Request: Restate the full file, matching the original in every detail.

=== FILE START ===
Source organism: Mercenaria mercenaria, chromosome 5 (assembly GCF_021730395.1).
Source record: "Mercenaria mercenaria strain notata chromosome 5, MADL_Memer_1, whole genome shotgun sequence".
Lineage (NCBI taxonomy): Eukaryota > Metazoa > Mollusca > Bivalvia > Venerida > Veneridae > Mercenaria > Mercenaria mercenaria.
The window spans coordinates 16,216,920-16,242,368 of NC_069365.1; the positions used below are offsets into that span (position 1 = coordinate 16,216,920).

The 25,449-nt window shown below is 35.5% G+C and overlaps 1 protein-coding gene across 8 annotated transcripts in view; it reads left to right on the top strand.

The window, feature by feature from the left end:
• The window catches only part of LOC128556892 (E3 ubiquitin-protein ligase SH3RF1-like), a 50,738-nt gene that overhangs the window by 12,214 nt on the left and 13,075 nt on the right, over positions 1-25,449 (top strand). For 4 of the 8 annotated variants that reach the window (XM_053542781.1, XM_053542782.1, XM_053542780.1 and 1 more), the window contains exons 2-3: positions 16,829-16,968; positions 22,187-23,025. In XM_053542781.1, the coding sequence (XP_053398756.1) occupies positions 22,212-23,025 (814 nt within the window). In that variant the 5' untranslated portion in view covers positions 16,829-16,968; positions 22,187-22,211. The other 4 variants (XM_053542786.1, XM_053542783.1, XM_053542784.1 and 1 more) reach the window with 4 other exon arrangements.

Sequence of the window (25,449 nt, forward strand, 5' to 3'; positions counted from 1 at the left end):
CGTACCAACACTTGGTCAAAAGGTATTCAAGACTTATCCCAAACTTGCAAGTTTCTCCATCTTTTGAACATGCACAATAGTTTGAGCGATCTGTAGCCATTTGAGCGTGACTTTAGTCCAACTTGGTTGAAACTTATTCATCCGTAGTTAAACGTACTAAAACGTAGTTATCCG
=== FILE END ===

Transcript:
Source organism: Mercenaria mercenaria, chromosome 5 (assembly GCF_021730395.1).
Source record: "Mercenaria mercenaria strain notata chromosome 5, MADL_Memer_1, whole genome shotgun sequence".
Lineage (NCBI taxonomy): Eukaryota > Metazoa > Mollusca > Bivalvia > Venerida > Veneridae > Mercenaria > Mercenaria mercenaria.
The window spans coordinates 16,216,920-16,242,368 of NC_069365.1; the positions used below are offsets into that span (position 1 = coordinate 16,216,920).

The 25,449-nt window shown below is 35.5% G+C and overlaps 1 protein-coding gene across 8 annotated transcripts in view; it reads left to right on the top strand.

The window, feature by feature from the left end:
• The window catches only part of LOC128556892 (E3 ubiquitin-protein ligase SH3RF1-like), a 50,738-nt gene that overhangs the window by 12,214 nt on the left and 13,075 nt on the right, over positions 1-25,449 (top strand). For 4 of the 8 annotated variants that reach the window (XM_053542781.1, XM_053542782.1, XM_053542780.1 and 1 more), the window contains exons 2-3: positions 16,829-16,968; positions 22,187-23,025. In XM_053542781.1, the coding sequence (XP_053398756.1) occupies positions 22,212-23,025 (814 nt within the window). In that variant the 5' untranslated portion in view covers positions 16,829-16,968; positions 22,187-22,211. The other 4 variants (XM_053542786.1, XM_053542783.1, XM_053542784.1 and 1 more) reach the window with 4 other exon arrangements.

Sequence of the window (25,449 nt, forward strand, 5' to 3'; positions counted from 1 at the left end):
CGTACCAACACTTGGTCAAAAGGTATTCAAGACTTATCCCAAACTTGCAAGTTTCTCCATCTTTTGAACATGCACAATAGTTTGAGCGATCTGTAGCCATTTGAGCGTGACTTTAGTCCAACTTGGTTGAAACTTATTCATCCGTAGTTAAACGTACTAAAACGTAGTTATCCG